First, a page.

DEV Community

Cover image for Understanding Computer Networking: Part 1 - The OSI Model✨
Tabassum Khanum
Tabassum Khanum

Posted on

Understanding Computer Networking: Part 1 - The OSI Model✨

Hey Coders!
In this article, we're diving into a super important topic in Computer Science and programming - the OSI model. When I say it's important, I really mean it! Understanding this model is like unlocking the secrets of how data moves between computers and how networking actually works. Plus, it's a hot topic in interviews.

I remember struggling with this concept back in High School, and it even came up in my college viva and interviews. I asked questions, tried to grasp it, and finally got why it's so important.

So, let's get ready to unravel the mysteries of the OSI model together! 🚀

Understanding the OSI Model

OSI stands for Open Systems Interconnection. It's like a blueprint for how computers talk to each other. Imagine it as a tower with seven floors. Each floor, or layer, has its own job, working together to make sure information travels between computers smoothly and reliably. This way, the whole communication process becomes organized and efficient.

The OSI model has defined the common terminology used in networking discussions and documentation. The model is important as :

  1. It makes fixing problems easier and lets us find potential issues in all parts of the communication process.
  2. The OSI model encourages companies that make computer parts to create products that can easily communicate to each other on a network.
  3. It's like having a guidebook that breaks down a big job into smaller, manageable tasks.

The Seven Layers

All 7 layer plays a distinct role, contributing to the overall efficiency and reliability of data transfer.

Image description

The Host Layers or Upper Layer

The upper layers, also known as host layers, in the OSI model, are responsible for managing tasks related to software, applications, and user interactions. These layers focus on how data is presented to users and how communication is established between different software applications. There are three upper layers in the OSI model:

1. Application Layer (Layer 7):

This is the only layer that directly interacts with data from the user. Software applications like web browsers and email clients rely on the application layer to initiate communication.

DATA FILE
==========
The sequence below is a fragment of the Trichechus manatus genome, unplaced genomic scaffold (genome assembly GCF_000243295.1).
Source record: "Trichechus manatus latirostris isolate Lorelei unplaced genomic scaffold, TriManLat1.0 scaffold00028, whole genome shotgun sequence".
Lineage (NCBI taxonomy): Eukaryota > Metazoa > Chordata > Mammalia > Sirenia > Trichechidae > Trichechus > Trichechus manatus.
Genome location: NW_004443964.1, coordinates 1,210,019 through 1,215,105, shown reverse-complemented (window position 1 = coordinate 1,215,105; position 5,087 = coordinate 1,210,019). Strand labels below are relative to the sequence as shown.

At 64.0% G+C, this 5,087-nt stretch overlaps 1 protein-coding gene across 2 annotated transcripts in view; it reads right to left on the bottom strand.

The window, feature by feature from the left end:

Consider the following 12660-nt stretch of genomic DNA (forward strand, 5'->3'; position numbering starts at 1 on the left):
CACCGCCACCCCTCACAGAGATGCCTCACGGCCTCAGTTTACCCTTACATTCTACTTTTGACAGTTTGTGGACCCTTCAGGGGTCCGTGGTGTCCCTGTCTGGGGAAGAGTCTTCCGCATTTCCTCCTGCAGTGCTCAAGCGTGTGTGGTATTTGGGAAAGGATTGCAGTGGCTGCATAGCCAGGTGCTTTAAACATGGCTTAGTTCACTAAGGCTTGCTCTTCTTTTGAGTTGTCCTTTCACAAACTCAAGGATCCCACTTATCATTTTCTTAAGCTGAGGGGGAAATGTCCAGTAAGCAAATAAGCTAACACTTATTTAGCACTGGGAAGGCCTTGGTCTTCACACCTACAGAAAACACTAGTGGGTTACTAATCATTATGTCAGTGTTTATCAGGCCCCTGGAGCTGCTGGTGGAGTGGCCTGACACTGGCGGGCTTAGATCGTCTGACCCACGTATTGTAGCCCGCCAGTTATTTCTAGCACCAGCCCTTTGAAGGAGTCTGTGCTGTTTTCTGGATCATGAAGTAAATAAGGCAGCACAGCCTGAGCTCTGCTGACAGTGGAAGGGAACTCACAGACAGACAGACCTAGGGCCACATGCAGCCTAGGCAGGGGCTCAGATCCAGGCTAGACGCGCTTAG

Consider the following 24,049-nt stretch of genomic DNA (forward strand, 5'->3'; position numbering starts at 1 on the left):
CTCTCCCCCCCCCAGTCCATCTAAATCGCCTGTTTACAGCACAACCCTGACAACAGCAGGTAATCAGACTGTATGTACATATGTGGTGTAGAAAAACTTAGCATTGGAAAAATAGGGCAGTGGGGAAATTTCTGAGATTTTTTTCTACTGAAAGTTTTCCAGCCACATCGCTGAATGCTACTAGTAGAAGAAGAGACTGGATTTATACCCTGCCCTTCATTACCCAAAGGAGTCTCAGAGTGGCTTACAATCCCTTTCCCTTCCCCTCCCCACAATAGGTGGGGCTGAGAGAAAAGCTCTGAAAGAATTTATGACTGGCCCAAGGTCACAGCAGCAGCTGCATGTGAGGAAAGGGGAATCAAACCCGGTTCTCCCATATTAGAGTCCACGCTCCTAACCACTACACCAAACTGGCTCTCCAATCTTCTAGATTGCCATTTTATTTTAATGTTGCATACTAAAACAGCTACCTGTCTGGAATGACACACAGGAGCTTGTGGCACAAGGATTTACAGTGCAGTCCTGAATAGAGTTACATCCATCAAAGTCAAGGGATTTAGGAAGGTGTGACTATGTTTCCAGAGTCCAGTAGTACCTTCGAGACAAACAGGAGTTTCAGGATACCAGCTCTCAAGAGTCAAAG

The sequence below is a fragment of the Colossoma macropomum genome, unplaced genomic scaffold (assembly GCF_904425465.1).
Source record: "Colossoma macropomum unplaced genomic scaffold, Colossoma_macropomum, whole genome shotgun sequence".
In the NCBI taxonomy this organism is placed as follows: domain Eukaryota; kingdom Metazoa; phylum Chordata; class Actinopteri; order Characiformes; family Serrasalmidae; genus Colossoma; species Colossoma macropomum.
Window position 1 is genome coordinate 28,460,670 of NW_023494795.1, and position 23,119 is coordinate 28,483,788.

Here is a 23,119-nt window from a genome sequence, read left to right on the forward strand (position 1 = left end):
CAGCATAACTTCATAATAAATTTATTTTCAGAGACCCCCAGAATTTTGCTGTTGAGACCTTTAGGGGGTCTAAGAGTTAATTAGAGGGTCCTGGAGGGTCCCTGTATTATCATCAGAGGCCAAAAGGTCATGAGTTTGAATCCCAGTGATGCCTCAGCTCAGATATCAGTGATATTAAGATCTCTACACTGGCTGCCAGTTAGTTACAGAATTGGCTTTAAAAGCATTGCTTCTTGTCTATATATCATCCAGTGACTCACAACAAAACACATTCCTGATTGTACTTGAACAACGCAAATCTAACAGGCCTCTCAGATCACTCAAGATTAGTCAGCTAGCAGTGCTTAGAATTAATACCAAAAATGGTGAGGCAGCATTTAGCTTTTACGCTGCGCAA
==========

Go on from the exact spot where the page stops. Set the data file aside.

• Provides services directly to end-users or applications
  • Deals with application-specific protocols such as HTTP, SMTP, FTP, Telnet, etc.
  • Provides services such as file transfer
  • Ensures an application can effectively communicate with other applications on different computer systems and networks
  • Specifies the shared communications protocols and interface methods used by hosts in a communications network
  • Defines the format of the data on the network
  • Provides reliable and efficient communication between two or more devices
  • Is mainly responsible for the unique identification of each device that resides on a local network.

2. Presentation Layer (Layer 6):

The Presentation layer is involved in translating data between the application layer and the lower layers. It handles tasks such as data encryption, compression, and formatting. Its goal is to ensure that data sent from one system can be understood by the application layer of another system.

  • Translates one data format into another data format
  • Establishes context between application-layer entities
  • Formats data so that data representation in the application layer and across the system is acceptable and compatible
  • Ensures that communications that pass through it are in the appropriate form for the recipient application
  • Serializes complex data structures into flat byte-strings

The presentation layer's functions include:

  • Translation
  • Encryption & decryption
  • Compression & decompression
  • Structure representation

Two common examples of the presentation layer are:

  • Objects in object-oriented programming
  • The exact way that streaming video is transmitted

3. Session Layer (Layer 5):

The Session layer manages the establishment, maintenance, and termination of communication sessions between different applications. It coordinates the communication exchange between devices, making sure that data is exchanged smoothly. This layer is particularly important in scenarios involving multiple communication channels.

  • Establishing, maintaining, synchronizing, and terminating sessions between end-user applications
  • Controlling and maintaining connections between systems to share data